Whidbey Island offers a wide range of enjoyable activities and attractions that can be enjoyed all year round, thanks to the island’s mild weather. However, certain seasons are better suited for certain activities.
- Weather: If you’re hoping for sunny, warm weather, you’ll want to head to Whidbey Island during the summer months, from June through August.
- Crowds: For those concerned about large crowds, visiting from May to June and September to October are great times when there are fewer people on the island.
- Whale Watching: The best times to see whales or take whale-watching tours on Whidbey Island are during migration seasons, in the spring (April through May) and the fall (September through October).
- Hiking and Camping: The summer months (June through August) are the best time for hiking and camping, particularly if you like warmer weather. However, many trails and campgrounds are also open all year round.
- Culture and Towns: Many visitors come to Whidbey Island to immerse themselves in the charming culture of its historical small towns and villages. However, towns and villages on the island are typically most lively during the summer months. Some even host festivals during the summer or early fall, such as eclectic farmer’s markets and the Coupeville Arts & Crafts Festival.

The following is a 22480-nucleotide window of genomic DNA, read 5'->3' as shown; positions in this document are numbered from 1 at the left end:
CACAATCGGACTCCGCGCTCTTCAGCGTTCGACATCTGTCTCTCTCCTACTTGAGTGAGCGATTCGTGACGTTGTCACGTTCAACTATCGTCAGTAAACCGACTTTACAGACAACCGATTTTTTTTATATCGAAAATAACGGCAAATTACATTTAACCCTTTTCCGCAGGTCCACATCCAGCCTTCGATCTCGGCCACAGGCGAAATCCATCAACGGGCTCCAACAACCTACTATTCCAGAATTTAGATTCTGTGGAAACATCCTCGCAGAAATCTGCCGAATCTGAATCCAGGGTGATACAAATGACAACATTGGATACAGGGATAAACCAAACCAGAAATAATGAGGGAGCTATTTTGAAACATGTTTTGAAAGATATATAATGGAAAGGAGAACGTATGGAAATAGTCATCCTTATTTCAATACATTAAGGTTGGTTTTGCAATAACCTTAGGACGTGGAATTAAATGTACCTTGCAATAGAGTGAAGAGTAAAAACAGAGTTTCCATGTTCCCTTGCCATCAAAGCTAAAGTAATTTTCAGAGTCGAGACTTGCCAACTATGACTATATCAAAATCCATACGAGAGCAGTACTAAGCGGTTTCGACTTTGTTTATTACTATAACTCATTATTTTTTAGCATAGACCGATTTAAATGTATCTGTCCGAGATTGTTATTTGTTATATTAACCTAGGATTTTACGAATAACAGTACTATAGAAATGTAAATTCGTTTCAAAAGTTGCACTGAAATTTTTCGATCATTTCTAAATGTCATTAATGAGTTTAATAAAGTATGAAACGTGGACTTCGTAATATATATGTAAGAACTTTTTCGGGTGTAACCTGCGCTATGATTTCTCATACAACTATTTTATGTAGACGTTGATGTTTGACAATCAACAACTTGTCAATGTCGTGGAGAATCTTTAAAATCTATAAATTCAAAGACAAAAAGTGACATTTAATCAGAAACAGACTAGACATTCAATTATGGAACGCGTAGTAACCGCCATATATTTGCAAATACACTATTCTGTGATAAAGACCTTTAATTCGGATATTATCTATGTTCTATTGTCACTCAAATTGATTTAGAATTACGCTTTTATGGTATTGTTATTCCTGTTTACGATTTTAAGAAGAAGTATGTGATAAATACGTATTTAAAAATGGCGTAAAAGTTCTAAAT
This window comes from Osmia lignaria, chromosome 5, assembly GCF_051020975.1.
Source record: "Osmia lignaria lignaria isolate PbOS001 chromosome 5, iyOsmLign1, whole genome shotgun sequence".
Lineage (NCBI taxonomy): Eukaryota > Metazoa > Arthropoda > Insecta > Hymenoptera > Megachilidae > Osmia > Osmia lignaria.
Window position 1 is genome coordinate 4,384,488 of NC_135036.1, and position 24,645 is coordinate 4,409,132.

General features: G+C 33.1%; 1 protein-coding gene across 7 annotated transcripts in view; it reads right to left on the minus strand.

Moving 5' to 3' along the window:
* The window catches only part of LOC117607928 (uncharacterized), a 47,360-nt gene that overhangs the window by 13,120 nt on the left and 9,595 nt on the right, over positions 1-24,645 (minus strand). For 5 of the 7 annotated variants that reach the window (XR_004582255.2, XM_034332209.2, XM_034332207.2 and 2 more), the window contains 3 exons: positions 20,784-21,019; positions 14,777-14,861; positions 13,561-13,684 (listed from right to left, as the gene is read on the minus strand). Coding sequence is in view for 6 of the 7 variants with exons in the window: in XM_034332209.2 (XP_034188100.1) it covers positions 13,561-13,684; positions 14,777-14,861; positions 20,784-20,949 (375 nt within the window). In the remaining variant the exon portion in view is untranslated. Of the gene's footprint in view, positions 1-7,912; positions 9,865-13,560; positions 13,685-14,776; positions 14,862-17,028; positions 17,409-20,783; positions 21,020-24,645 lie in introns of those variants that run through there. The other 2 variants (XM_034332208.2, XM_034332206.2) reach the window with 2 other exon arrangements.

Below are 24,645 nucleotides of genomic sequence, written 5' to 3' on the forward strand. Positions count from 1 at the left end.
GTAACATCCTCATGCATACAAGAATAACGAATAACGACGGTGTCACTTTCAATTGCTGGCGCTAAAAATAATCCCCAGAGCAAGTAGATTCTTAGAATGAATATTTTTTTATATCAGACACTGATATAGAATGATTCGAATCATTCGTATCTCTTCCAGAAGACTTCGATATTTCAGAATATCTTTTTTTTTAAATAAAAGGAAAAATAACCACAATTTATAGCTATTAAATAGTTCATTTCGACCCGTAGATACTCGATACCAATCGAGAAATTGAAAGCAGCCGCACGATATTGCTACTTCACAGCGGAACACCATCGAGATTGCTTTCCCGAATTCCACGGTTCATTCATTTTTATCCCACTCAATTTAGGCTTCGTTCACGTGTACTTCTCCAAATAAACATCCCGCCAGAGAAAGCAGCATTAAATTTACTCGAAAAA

The image is credited to Monika Wieland Shields via Shutterstock.
What Plants Live on Whidbey Island?
Whidbey Island boasts of a mild winter and cool summer climate, with abundant rainfall that paints the perfect Pacific-northwestern paradise. The Island’s flora is reminiscent of the mainland Washington, with towering Douglas firs, sprawling big leaf maples, majestic red alders, fragrant western red cedars, lush Pacific madrones, and western hemlocks reaching up towards the sky, especially in the south of the Island.
Heading: The Transformation of Terrain on Whidbey Island
As you journey to the northern region of Whidbey Island, you’ll notice a significant transformation in the terrain. The once-abundant blue evergreen huckleberries that dominated the south begin to fade away, giving way to towering Oregon-grapes and red huckleberries. The northern part of the island also boasts of showstopping flowers such as the native Pacific rhododendron.